Thursday, January 6, 2011

God of the Impossible - Part Two

We had no health insurance when I got pregnant with Daniel. Fortunately, there was a program through a local hospital where a one-time fee covered all prenatal visits and the delivery. The drawback was that most, if not all,of the doctors were interns and I rarely saw the same one twice when I would go for my check-ups. I was substantially past my due date when I finally went into labor and was admitted to the the hospital, but if anyone thought it a concern, it certainly wasn't communicated to me.

When I dilated from two to four centimeters within an an hour, a cheerful nurse assured me that mine was likely to be a short labor; how I wished she had been right! Seven hours later, I was still at four centimeters with contractions so intense that I was passing out between each one. In my delirium, I vaguely recall the comings and goings of nurses and interns, but no one seemed able to make a judgment call on what should be done. Guessing from the time of Daniel's birth, around 8:00 a.m., a doctor I had never seen before entered the room, took one look at the situation, and began barking orders that lit a fire under the others in attendance. All I remember hearing her say was, "You have fifteen minutes to get that baby out of there!"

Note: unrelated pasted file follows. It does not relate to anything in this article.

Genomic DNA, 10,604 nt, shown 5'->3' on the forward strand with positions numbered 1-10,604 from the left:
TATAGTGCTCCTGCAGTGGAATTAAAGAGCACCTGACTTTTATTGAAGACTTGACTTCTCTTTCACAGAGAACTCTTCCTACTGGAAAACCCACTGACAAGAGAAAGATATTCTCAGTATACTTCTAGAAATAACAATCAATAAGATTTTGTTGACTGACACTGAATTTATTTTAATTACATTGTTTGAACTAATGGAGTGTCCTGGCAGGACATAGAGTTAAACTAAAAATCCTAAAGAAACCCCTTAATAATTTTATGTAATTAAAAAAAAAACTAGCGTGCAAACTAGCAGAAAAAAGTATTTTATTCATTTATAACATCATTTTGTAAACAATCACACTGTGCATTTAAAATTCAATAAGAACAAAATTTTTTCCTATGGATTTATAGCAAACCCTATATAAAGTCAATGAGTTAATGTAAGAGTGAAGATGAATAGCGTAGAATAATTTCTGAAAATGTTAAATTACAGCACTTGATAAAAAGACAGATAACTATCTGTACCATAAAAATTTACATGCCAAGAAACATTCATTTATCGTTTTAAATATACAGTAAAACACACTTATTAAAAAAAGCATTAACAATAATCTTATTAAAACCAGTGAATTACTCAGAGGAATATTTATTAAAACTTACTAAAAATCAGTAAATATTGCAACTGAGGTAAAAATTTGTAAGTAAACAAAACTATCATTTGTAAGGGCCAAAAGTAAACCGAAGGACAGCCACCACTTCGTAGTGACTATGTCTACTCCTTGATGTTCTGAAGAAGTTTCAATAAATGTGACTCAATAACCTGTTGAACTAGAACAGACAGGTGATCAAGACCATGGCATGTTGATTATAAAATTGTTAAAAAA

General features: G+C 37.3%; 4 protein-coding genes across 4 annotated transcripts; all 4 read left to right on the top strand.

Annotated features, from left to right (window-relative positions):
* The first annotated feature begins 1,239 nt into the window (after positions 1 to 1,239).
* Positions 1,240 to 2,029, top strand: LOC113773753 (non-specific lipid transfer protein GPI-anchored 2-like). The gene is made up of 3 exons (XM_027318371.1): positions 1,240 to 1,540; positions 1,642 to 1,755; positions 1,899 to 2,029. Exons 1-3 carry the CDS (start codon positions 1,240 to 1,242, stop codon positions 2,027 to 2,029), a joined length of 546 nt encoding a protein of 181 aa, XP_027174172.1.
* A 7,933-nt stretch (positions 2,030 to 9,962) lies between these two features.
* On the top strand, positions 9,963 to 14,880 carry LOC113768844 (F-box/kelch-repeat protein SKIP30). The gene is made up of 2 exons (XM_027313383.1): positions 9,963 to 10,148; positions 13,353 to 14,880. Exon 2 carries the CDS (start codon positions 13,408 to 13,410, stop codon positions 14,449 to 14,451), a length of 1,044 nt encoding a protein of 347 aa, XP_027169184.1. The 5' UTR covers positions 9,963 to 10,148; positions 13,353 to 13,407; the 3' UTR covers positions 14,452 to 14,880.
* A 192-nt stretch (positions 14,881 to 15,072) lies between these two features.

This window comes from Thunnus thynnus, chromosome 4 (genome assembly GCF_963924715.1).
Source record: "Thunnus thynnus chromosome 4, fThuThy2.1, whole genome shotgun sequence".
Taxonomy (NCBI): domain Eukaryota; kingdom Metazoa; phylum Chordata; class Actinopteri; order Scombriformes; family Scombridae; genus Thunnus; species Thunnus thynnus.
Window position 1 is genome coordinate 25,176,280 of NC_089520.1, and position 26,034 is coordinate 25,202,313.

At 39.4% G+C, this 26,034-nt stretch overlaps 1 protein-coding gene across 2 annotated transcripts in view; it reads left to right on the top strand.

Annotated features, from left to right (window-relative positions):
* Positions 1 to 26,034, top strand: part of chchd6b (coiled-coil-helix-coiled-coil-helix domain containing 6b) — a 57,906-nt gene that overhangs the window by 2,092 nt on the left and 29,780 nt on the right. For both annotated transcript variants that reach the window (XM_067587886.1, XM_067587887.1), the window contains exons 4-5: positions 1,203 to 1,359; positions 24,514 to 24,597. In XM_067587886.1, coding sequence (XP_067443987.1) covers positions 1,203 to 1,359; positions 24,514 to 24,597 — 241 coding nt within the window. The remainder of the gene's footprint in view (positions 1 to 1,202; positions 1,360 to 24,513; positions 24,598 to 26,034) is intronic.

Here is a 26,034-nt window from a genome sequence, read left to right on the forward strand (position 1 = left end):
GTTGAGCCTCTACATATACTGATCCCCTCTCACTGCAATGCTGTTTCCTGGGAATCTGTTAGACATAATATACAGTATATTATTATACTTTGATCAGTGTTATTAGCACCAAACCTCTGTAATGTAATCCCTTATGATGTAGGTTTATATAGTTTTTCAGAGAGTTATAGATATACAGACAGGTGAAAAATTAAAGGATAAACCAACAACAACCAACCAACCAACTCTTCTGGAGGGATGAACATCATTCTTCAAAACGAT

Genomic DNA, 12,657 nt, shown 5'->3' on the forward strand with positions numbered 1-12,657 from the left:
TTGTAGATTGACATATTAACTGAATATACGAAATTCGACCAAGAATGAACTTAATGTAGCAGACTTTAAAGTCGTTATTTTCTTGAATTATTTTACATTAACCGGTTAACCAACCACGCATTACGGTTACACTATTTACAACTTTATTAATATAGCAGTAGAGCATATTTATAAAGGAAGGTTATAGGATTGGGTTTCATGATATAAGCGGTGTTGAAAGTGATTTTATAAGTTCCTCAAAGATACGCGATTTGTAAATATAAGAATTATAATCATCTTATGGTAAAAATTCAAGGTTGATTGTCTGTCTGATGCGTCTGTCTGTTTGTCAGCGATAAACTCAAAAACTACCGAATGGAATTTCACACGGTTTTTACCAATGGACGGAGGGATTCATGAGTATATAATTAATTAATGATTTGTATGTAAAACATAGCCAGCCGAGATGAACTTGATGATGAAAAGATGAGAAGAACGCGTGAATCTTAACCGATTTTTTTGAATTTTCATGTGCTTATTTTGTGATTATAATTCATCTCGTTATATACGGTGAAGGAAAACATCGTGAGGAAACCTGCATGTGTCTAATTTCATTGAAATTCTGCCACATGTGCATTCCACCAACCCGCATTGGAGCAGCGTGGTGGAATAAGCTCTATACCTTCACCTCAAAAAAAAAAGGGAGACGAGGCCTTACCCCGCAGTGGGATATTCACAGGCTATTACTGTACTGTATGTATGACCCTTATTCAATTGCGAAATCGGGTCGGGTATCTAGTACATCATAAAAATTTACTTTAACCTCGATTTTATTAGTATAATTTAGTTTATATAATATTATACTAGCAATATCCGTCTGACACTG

A hastily administered epidural which left my legs paralyzed for hours after the delivery thankfully relieved the monstrous pain of contractions, and I was hurriedly wheeled into the operating room. To my immense surprise and immediate comfort, there appeared a friend of mine from high school, a nurse, who held my hand and spoke words of reassurance during the entire ordeal and let me know what a beautiful baby boy, albeit, a bit "over-cooked", I had had when it was all said and done.

Back in the '80s, the standard length of stay in the hospital after a C-section was five days. In all that time, I was visited and examined by many of the interns whom I recognized from various check-ups, but though I waited with great anticipation to meet and thank the doctor who got the ball rolling in the delivery room, she never showed up. I didn't even know her name (and don't know why I didn't think to ask someone) until I saw her signature on Daniel's birth certificate. Scrawled in a neat cursive hand that could have belonged to the most meticulous of fifth graders was: Hannah Smith, M.D. While at the time I thought this most peculiar as doctors are notorious for sloppy writing, I didn't dwell on it then. After all, I had a brand new, 9 lbs. 4 oz. bundle of joy with a voracious appetite to care for and I was beside myself, awed by the wonder and responsibility of motherhood.

Part 3 - January 7, 2011 Stay tuned!

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